Witness recalls trying to save life of shooting victim
It was a Saturday afternoon and Cameron Baker was taking his kids to see Sesame Street Live when he heard the gunshot.
Baker and his girlfriend had their 3-year-old and 1-month-old boys in the back seat of the car and were getting gas at a station in Collinsville. The shot echoed from an apartment building.
Baker didn’t hesitate. He said he immediately got in the car and headed across Morrison Avenue to the apartments.
He found Montrea L. Marshall, shot once in the forehead over his left eye.
Baker, a union carpenter who resides in Caseyville, got out of the car and felt for a pulse. It was weak and getting weaker. Baker started CPR. His girlfriend, Taylor LaFrank, got out and sat beside Marshall.
It happened Jan. 21. Baker said he’ll never forget it.
“There was blood all over me,” he said. “I was covered in blood.”
There was blood all over me. I was covered in blood.
Marshall’s eyes rolled up, Baker said. He groaned, but could not speak.
“He wanted to, but he couldn’t,” Baker said.
A police officer showed up, Baker said, and took over chest compressions. It wasn’t too long before paramedics showed up, put Marshall in the ambulance and took him to the hospital.
Baker later got word that Marshall had died there.
“For a long time, I felt like I didn’t do enough,” Baker said.
The police gave Baker a phone number for Marshall’s parents. He told them what happened.
“I think it helped them,” Baker said. “They thought he died alone on the sidewalk. I told them, ‘He wasn’t alone.’”
I think it helped them. They thought he died alone on the sidewalk. I told them, ‘He wasn’t alone.’
He still sends texts every week to Marshall’s parents, who live in New Jersey.
Baker once worked at the YMCA and took a first aid class at Southwestern Illinois College. That was the extent of Baker’s medical training.
Near where Marshall lay, police found a bag of marijuana, according to court papers.
Neighbors told police that Marshall, formerly of Belleville, moved into the two-story apartment building at 805 South Morrison St. in Collinsville only days before. He had been driving a red Ford Focus with New Jersey plates. Police talked to Marshall’s roommate, who identified Marshall’s iPhone.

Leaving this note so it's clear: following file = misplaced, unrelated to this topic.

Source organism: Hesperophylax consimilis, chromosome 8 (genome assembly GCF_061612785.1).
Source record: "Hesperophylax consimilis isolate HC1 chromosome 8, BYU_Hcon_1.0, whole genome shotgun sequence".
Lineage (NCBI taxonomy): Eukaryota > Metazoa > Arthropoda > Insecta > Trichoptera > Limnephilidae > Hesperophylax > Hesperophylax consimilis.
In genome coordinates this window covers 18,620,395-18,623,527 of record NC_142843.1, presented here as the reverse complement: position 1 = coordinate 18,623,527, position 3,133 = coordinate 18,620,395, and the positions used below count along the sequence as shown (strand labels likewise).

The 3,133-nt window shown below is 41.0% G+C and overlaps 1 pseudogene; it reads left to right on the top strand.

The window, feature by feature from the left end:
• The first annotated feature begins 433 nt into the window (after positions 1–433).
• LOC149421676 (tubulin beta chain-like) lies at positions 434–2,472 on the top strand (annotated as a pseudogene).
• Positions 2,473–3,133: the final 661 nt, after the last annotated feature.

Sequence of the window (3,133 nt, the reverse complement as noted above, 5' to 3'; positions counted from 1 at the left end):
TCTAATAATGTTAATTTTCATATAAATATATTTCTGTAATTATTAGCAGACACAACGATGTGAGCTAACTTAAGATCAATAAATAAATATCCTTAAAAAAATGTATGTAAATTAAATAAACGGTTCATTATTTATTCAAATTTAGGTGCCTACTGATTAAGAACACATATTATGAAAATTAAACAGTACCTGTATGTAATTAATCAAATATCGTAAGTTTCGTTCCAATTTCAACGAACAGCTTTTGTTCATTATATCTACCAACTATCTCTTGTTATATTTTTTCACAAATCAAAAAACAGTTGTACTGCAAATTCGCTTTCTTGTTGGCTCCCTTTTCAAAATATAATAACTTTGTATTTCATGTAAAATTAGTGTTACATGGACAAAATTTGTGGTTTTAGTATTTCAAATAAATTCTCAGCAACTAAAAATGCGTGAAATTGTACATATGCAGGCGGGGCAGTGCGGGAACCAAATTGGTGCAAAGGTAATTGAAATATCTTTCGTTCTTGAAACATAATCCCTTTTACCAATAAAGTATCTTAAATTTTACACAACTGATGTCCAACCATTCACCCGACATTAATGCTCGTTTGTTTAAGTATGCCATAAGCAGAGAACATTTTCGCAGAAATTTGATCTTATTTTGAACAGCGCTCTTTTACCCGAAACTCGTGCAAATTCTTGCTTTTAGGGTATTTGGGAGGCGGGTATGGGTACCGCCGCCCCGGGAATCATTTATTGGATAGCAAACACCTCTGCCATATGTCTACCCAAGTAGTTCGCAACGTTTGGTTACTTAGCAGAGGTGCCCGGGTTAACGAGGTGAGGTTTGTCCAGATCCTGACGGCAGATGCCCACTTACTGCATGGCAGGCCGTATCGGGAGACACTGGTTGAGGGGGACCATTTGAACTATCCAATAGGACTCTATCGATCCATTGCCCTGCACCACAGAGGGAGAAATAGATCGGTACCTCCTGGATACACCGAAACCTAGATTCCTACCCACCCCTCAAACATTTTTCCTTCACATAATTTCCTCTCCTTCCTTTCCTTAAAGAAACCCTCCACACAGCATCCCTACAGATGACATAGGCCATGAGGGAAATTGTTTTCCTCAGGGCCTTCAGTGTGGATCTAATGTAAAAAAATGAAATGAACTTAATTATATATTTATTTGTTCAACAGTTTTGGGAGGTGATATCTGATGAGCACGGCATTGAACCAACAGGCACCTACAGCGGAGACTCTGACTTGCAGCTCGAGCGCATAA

The last phone call to Marshall came earlier in the day, at 12:16 p.m. on Jan. 21.
Police learned the call came from a man trying to set up a deal to buy marijuana from Marshall. The call came from a phone number corresponding to a Facebook account, according to an affidavit signed by Roxana Police Detective James Doyle, who was working for the Major Case Squad of Greater St. Louis. The Facebook account was registered to Kaleb Freeman, 23, of Carbondale.
A girl told police that she and Freeman left Carbondale the morning of Jan. 21. in her 2011 Chevrolet Cruz. The woman told police that he parked the car away from the Collinsville apartment building and went to meet with Marshall alone. Police believe Freeman and Marshall got into an argument that culminated in gunfire.
The search for Freeman took police to 1005 Candletree Lane in Carbondale — more than 90 miles from the Collinsville apartment.
On Jan. 23, U.S. Marshals looked through the front window of the Carbondale address and spotted Freeman, according to a police affidavit. Marshals knocked at the door and saw Freeman and another man run to the back of the apartment. The marshals forced open the front door and found Freeman in a bathroom, trying to flush bags of marijuana down the toilet, the affidavit stated.
The marshals also saw a marijuana cigarette and a bag of suspected marijuana on the table in the living room.
Freeman was previously charged twice in Jackson County with possession of cannabis. In 2014, he was charged with felony possession of cannabis.
That case was dismissed.
“The court believes that it has no choice but to grant the motion (to dismiss) which the court will do, however there has been no effort to move the case by the prosecution and the court was misled on July 15, 2014, when it was reported that the lab results were not returned, when in fact the evidence had not been sent to the crime lab. This case should be dismissed ... ” wrote Jackson County Circuit Judge William G. Schwartz.
Freeman is scheduled to go to trial in Madison County on the Collinsville murder charge on March 6. His attorney, Cheryl Whitley, declined comment.
Baker thinks about Marshall a lot. He didn’t get to see Sesame Street Live that day because police needed him to give a witness statement. But his girlfriend, LaFrank, washed the blood off her hands with a baby wipe and took the rest of the family to the show as planned.
“It’s what you do as a parent,” Baker said.